263: Substance Use Prevention in Schools with Stephan Lambert


Dr. Sandie Morgan is joined by Stephan Lambert, the Prevention Coordinator with OCDE. Together, they discuss the prevalence of substance use amongst youth, prevention strategies, and intervention to teach youth about the harms of substance use and the signs of withdrawals, addiction, and mental health disorders.

Stephan Lambert

Stephan Lambert is the Prevention Coordinator at the Orange County Department of Education. He has fourteen years of experience in substance abuse prevention, positive youth development, family and community engagement, and developmental asset building. In his role at OCDE, he supports schools and districts with training and technical assistance around alcohol, tobacco, and other drug prevention.

Key Points

  • Orange County fentanyl overdoses have significantly increased
  • Substance use prevention strategies:
    1. Start conversations around health, safety, and poison control
    2. Cultivating a warm and supportive relationship
    3. Be a role model
    4. Knowing the risk factors
    5. Know their friends
    6. Monitoring, supervising and setting boundaries
  • Have conversations with youth to help them understand the signs of addiction and mental health disorders so they know when to seek help.
  • Building a healthy and caring relationship with youth so they understand they have safe place to turn for help.


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Dave [00:00:00] You’re listening to the Ending Human Trafficking podcast. This is episode number 263, Substance Use Prevention in Schools with Stephan Lambert.

Production Credits [00:00:10] Produced by Innovate Learning, maximizing human potential.

Dave [00:00:30] Welcome to the Ending Human Trafficking podcast. My name is Dave Stachowiak.

Sandie [00:00:36] And my name is Sandie Morgan.

Dave [00:00:39] And this is the show where we empower you to study the issues, be a voice, and make a difference in ending human trafficking. Sandie, we’ve had so many conversations over the years about partnership, and of course, schools have come up in these conversations often. Today, I’m so glad for us to be able to welcome an expert that will help us to look at this issue through the lens of school. And of course, some of the current things that are happening right now that’ll help us all to be better educated and to be able to take the next steps. I’m so pleased to welcome Stephan Lambert to the show today. He is the prevention coordinator at the Orange County Department of Education. His 14 years of experience and substance abuse prevention, positive youth development, family and community engagement and developmental asset building. In his role at OCDE, he supports schools and districts with training and technical assistance around alcohol, tobacco and other drug prevention. Stephan, we’re so glad to have you on the show.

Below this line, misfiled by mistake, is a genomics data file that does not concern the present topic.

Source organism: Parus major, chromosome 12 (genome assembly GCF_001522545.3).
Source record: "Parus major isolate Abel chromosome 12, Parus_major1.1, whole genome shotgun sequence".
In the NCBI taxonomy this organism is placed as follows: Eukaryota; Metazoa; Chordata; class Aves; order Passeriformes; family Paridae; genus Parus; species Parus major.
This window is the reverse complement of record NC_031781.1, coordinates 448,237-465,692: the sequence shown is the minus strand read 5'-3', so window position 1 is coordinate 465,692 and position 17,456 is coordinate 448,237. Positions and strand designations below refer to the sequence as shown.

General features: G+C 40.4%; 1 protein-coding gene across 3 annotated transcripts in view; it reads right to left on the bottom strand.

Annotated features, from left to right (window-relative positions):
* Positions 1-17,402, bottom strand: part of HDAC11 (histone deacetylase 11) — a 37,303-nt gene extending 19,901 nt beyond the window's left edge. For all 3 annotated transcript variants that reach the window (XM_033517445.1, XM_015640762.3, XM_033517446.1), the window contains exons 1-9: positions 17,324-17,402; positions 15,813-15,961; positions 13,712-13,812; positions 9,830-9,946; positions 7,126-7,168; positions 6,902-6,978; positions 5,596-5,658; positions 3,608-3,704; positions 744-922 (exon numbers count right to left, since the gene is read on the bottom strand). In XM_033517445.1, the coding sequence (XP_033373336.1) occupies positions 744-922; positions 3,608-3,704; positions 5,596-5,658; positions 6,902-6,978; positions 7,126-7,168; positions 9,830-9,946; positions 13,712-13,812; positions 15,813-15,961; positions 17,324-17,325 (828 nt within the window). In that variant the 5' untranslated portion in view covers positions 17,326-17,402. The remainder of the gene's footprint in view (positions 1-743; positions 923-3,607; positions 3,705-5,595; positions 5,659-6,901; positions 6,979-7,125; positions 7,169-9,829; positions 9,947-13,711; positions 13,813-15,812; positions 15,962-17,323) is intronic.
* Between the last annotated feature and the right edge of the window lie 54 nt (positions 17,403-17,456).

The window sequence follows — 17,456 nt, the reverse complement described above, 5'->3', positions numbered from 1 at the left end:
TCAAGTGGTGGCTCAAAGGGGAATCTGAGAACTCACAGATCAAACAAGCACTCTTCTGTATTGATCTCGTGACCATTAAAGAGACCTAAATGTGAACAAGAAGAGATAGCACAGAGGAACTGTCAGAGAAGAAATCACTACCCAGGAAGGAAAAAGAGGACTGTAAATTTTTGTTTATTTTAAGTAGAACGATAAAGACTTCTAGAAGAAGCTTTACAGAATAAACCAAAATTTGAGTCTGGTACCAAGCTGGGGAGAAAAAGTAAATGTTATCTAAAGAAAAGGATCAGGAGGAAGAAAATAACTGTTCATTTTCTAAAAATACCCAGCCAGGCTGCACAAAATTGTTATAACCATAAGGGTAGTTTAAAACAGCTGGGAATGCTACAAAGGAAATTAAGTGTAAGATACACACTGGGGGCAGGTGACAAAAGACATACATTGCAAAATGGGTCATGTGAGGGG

Stephan [00:01:37] Thank you. So glad to be here.

Sandie [00:01:39] Well, I’m excited to have this conversation. Every time I have the opportunity to learn from you I walk away shocked, sometimes a little overwhelmed, but definitely better equipped to deal with what our kids are facing and how I can help other parents know exactly what to do. So I thought of you recently because I’ve read yet another story in our Orange County newspaper of a fentanyl overdose death. Can you describe what’s happening with this very disturbing trend and why it’s happening?

Stephan [00:02:28] Yes. So this has been a great concern for us at OCDE and I think really the entire Orange County public health community right now is that the young people who are experiencing an overdose of fentanyl has absolutely exploded over the last few years. Now, fentanyl was something that had been out in the community for a while, but the rates for young people and particularly those under 18, was fairly low. It was fairly low. Obviously, any overdose death of a young person is extremely tragic. But what happened in the last couple of years is it absolutely skyrocketed and went from about, you know, two to four a year all the way up to 19 in the last year. So it absolutely if you look at the data and you look at the trend over time, it really did take off in the last year. You know, there are all kinds of reasons that could explain that. And part of it could be, you know, all of the extreme stress and anxiety that young people are dealing with right now because of COVID 19. And another side of it is on the supply side. So what’s happening right now is that there are drug trafficking organizations that are churning out thousands and millions of counterfeit pills. So counterfeit pills is really what we’re focusing on as far as raising awareness because young people believe that they are taking a Xanax or Valium or an oxycodone that they bought off of a friend or social media, when in fact what they’re taking is a fake pill. It’s a fake pill that’s laced with fentanyl and very often a lethal dose. So this is the issue that we’re dealing with right now, and it’s causing all kinds of, you know, heartache and tragic situations throughout Orange County.